Exhausted? Stressed? Stretched too thin? Does that sound like you? This is exactly how I was feeling a few years ago. With a full time job and two small kids, I was exhausted all the time!  I knew I wasn’t performing my best at home and felt like I could quickly slip at work if something didn’t change.  I figured out the only way to maximize myself at home and work was to request flexible hours where I could work from home, come in earlier and work off hours.  Well, that sounded awesome in my head, but actually getting up the courage to ask was really tough.  I knew I couldn’t go into a meeting with my supervisor only stating why this would benefit me. There had to be some catch and incentive for them as well.

So, before my meeting I created an in-depth plan of action document.  Sounds super fancy, right?  This outline not only can help sell the idea to your organization, but can help you collect your thoughts about what you want and need for you and your family.  If you’re in a similar position – there is HOPE!  Instead of you having to start from scratch, I’ve outlined the key points in my document to help you land the schedule that makes sense for you.

State your rationale

Why do you want a flexible schedule? What’s important in your life that is bringing up this request?  Taking care of a sick parent? Have a new child? Childcare schedule changing? Be clear as to why you need this schedule.

Identify the employer benefit

 Why will this benefit your employer?  Can you clock in more hours from home than you can do in the office due to a shorter commute?  Can you take client calls from home later after the office would typically close?  Be specific!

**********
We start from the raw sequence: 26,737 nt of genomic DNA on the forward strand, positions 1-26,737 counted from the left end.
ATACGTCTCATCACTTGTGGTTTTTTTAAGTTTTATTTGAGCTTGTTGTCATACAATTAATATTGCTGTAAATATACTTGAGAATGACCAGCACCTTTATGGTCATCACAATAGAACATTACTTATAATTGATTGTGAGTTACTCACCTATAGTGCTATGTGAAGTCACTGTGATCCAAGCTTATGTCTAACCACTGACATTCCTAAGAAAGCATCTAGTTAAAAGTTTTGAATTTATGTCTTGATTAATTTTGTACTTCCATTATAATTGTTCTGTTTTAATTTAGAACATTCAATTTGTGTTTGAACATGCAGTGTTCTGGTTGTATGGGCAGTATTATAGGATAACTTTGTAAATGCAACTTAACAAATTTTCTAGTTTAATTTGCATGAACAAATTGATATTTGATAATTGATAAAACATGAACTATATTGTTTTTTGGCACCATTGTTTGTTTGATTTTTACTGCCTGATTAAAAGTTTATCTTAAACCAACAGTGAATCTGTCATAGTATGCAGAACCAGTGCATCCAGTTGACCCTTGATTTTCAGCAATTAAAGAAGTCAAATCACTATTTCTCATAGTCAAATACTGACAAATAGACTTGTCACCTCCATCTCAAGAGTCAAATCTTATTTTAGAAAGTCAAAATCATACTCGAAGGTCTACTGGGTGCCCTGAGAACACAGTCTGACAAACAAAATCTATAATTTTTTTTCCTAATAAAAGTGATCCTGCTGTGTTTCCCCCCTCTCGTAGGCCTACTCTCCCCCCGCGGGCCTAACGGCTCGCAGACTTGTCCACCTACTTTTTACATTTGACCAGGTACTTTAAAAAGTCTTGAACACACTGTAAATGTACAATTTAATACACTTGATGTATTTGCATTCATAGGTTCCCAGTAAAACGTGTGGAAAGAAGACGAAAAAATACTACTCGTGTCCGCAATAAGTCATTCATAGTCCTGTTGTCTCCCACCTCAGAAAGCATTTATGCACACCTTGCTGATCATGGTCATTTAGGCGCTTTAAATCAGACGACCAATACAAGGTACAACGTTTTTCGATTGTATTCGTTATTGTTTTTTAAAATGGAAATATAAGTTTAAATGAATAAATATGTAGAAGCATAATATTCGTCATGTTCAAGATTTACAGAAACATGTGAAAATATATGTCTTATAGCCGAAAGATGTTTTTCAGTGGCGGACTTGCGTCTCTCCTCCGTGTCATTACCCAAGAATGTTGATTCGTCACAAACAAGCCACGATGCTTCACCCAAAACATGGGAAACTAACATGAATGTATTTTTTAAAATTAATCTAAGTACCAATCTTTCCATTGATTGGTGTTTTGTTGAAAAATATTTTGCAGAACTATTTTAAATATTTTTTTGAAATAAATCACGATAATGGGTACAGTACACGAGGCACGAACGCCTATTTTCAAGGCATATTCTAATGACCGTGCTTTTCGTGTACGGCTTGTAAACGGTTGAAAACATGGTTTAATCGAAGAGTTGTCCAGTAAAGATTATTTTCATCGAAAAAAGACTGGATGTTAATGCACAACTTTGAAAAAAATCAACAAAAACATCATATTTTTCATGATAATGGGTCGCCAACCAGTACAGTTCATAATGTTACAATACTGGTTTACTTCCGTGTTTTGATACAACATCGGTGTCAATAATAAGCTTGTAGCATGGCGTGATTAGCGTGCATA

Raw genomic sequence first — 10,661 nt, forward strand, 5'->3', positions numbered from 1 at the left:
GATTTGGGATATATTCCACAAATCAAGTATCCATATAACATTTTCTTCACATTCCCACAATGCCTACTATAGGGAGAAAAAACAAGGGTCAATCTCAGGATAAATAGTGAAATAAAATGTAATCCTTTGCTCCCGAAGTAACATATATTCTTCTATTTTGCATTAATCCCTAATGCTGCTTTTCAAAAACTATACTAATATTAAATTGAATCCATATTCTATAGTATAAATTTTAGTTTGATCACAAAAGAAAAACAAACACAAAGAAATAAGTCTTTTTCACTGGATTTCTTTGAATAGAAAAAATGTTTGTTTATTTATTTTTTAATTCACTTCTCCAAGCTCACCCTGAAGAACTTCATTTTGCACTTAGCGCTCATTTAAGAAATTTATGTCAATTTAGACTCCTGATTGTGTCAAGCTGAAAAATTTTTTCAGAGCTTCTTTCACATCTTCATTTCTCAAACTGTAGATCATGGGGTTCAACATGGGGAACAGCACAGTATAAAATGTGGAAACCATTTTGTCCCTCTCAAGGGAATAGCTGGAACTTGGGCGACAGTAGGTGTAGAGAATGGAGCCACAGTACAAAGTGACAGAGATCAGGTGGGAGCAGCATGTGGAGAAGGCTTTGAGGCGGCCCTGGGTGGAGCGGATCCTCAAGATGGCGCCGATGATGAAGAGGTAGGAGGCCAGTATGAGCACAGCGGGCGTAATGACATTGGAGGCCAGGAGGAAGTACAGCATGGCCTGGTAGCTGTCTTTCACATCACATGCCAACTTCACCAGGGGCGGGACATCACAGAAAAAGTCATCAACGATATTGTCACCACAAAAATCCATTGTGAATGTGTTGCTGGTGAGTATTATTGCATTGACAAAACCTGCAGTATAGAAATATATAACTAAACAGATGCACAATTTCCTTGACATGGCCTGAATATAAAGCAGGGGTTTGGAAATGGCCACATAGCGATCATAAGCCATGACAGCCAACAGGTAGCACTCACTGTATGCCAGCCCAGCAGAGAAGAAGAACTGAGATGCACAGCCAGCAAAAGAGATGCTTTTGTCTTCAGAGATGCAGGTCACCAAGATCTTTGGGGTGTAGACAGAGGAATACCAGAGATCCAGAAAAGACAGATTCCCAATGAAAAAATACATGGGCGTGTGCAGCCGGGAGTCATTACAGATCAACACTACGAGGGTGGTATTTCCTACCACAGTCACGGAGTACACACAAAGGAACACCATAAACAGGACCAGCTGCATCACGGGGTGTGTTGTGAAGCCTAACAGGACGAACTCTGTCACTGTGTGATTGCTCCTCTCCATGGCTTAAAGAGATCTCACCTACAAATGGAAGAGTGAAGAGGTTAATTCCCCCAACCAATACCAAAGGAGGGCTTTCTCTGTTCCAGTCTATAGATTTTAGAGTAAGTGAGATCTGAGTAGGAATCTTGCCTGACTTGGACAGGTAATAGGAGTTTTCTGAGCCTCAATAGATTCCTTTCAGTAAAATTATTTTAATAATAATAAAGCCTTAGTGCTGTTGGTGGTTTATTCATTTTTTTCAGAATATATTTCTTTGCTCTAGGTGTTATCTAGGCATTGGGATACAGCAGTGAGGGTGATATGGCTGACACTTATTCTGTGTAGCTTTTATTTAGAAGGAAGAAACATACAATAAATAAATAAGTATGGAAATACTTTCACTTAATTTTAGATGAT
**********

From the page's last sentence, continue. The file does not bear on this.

Create an ideal schedule for your flexible hours

Propose a schedule.  Don’t just ask for flexibility, be clear in the flexibility you want.  This could even be a chart outlining your exact work schedule.  Is it 4 days a week with 10 hour shifts, work from home or shorter hours each day?  Know exactly what you want and express it.  The more specific you are, the easier it is for the employer to visualize and approve your plan. While it may be obvious, make sure you propose a schedule that will not affect how you or others get the job done (i.e don’t propose a plan to be at home when you need to be face to face with others at work).

Be open about potential barriers and plan or a potential “no”

Be ready to be flexible about your hours. There may be times when you need to adjust your plan for busier days at the office.  Talk about how this schedule is addressing that issue and if you are willing to adjust your plan during those times.

Don’t also assume your employer will automatically accept your proposal, so be prepared for them to say “no.”  It may not be an outward “no” and more an adjustment to your requested schedule.  Think about how you can be flexible with your request to ensure you both win!

Identify specific responsibilities that can be done from home

Write it all out.  What exactly do you do that can be done from home.  Is it take client calls, answer emails, spreadsheet analysis?  Be specific and elaborate in each functional area about the specific task and how you plan to do this from home.

Verify accountability

How will you keep yourself accountable to holding up your end of the bargain?  Will it be a separate time sheet that is handed in, be online during certain hours for people to access you and check your status?

Be open about your time frame

Outline how long you will need this schedule. Is this something you want permanently or for a short period of time?  Suggest a trial period of 3-6 months.

Landing a schedule that works for you can be the key to unlocking a more balanced and fulfilling life.  As you work to craft a plan, make sure you take the time to carefully articulate the employer benefit.  This needs to not only help you and your family but ensure that the best you is coming to work and still delivering the same level of professionalism.  Be open with making adjustments until you can find the right match for all parties involved.  Good luck and we’re rooting for you!



Alissa Carpenter
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